Class of 2014
World No. 1 (1998)
Grand Slam Results
6-time major champion, 14-time finalist
Overall Record: 1140- 310
Singles Record: 753-194
Doubles Record: 387-116
Year-End No. 1
1998, 2001, 2004, 2005
Gold Medal in Women’s Singles at the 1996 Atlanta Olympic Games
Member of the U.S. Fed Cup Team 1993-2000, 2002, 2005, 2008
Member of the U.S. Championship Fed Cup Team 1996, 1999, 2000
Overall Record 33-3
Singles Record 26-3
Doubles Record 7-0
For a player who was ranked No. 1 in the world for 98 weeks and a year-end No. 1 four times in 1998, 2001, 2004, and 2005, Lindsay Ann Davenport may be the most unassuming and unabashed champion among the enshrinees in Newport. Since 1975, the modest Davenport is one of only five female players who have ended the year ranked No. 1 in the world, joining an illustrious list featuring Chris Evert, Steffi Graf, Martina Navratilova, and Serena Williams.
As President Theodore Roosevelt famously said in describing his foreign policy, “speak softly and carry a big stick.” Words apropos for soft spoken, yet hard-hitting and big-serving Davenport who won three major singles titles (was a finalist in four others) and three major doubles championships (was a finalist in 10 others). In a career that spanned 17 years, from 1993 to 2010, Davenport won the 1996 Olympic Gold Medal and earned 55 singles and 38 doubles championships. Her 55 singles titles are tied with Virginia Wade for seventh best in the Open era. On February 22, 2006, she became just the eighth female player in Women’s Tennis Association history to win 700 matches, doing so by defeating Elena Likhovtseva in the second round of the Dubai Tournament, 6-0, 6-0. She finished her career 753-194 in singles and 387-116 in doubles.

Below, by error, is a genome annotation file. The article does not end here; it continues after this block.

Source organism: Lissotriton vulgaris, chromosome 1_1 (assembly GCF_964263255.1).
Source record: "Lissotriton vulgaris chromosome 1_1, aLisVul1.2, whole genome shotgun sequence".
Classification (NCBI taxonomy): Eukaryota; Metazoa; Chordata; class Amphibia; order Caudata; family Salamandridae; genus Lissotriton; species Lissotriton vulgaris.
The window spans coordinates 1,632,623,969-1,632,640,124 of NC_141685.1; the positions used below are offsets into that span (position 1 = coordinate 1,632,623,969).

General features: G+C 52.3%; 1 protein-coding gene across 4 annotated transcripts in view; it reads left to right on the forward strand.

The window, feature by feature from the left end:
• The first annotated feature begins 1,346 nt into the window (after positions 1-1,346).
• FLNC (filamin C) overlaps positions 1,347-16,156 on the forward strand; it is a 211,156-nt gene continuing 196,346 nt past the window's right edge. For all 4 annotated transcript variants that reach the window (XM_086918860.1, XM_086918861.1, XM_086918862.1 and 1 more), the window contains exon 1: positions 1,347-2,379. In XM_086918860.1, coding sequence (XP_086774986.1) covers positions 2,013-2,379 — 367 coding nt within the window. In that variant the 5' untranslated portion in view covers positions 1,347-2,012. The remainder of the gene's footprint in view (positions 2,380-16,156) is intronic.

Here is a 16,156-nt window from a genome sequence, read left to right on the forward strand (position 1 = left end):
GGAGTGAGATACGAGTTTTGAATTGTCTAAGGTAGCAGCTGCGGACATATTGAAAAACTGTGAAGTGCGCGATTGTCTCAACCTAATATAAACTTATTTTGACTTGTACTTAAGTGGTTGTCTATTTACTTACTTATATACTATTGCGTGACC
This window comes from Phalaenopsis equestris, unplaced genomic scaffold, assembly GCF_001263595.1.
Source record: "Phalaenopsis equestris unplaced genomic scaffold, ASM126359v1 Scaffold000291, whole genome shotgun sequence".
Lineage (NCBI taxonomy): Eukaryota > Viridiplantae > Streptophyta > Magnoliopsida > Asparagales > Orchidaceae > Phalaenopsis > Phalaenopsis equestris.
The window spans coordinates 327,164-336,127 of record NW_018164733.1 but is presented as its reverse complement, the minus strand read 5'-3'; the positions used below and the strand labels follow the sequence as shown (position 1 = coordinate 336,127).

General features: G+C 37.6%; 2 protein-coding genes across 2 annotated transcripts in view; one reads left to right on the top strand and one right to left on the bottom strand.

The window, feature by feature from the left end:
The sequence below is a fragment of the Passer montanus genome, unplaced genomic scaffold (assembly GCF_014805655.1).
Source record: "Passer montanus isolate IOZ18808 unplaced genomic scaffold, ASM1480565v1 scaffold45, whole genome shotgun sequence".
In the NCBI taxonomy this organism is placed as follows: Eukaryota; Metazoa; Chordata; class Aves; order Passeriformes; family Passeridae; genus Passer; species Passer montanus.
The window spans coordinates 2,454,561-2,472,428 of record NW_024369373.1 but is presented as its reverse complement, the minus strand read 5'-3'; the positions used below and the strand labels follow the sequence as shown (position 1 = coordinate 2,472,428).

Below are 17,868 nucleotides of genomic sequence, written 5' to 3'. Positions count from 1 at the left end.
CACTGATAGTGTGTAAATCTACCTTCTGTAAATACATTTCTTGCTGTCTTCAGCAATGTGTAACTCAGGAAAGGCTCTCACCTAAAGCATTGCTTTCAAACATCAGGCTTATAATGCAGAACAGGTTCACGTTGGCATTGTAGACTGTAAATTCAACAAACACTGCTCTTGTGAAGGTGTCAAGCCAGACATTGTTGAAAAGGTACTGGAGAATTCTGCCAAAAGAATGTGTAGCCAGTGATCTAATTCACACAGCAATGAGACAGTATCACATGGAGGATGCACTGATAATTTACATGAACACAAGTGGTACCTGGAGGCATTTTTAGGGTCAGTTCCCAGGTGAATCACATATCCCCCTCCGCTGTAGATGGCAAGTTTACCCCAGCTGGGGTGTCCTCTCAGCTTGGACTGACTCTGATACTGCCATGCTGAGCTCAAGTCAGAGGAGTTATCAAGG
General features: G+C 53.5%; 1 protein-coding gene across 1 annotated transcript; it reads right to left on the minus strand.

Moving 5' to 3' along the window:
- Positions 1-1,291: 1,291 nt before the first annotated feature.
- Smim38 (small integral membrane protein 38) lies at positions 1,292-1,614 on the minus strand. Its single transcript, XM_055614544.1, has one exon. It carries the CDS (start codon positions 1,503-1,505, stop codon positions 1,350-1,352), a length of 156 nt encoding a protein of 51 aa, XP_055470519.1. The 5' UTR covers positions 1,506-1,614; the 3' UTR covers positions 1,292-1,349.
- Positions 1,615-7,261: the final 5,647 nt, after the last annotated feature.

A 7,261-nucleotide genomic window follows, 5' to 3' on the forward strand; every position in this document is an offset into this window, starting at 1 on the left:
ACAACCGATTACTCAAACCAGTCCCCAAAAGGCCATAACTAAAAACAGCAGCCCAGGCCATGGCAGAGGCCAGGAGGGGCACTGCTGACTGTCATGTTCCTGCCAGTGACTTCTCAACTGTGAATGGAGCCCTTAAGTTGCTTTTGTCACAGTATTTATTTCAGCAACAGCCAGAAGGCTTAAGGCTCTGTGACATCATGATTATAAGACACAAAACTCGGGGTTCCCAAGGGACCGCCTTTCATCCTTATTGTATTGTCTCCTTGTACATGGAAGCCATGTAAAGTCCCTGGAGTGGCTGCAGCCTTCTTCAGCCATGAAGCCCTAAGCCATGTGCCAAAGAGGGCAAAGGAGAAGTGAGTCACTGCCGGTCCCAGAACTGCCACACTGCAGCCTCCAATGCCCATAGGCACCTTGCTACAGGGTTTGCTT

At her induction ceremony, Chris Evert described the 6-foot-3 Davenport’s game as being “so loud, so strong, and aggressive.”
Davenport was a power baseliner. She built her game on a crushing forehand, deep and hard-to-handle. Her two-handed backhand was compact and clean, an often overlooked weapon – she could hit uncontested winners from that side as competently as her forehand. Davenport’s court placement was superb; shots hit into the corner were usually outright winners or defensive returns that she would follow to net and emphatically put away. Her height helped enhance a powerful flat serve that she placed anywhere in the service box. “Hitting the ball was always something that came very natural to me,” Davenport said in her induction acceptance speech on July 14, 2014. “It happened at a young age … It took me a very long time to put that together, probably 20 years after I first started playing. But that’s what made it so fun, was the sound, what I could do with the shots, see how hard I could hit them.”
She hit hard, played hard and her facial expression on court oozed focus and determination. When TENNIS Magazine released its list of the 40 greatest players of the tennis era, Davenport was ranked 29th. “She likes to hit the ball hard and into the corner,” explained Gabriela Sabatini, a player who played with pace and power, “very, very hard.”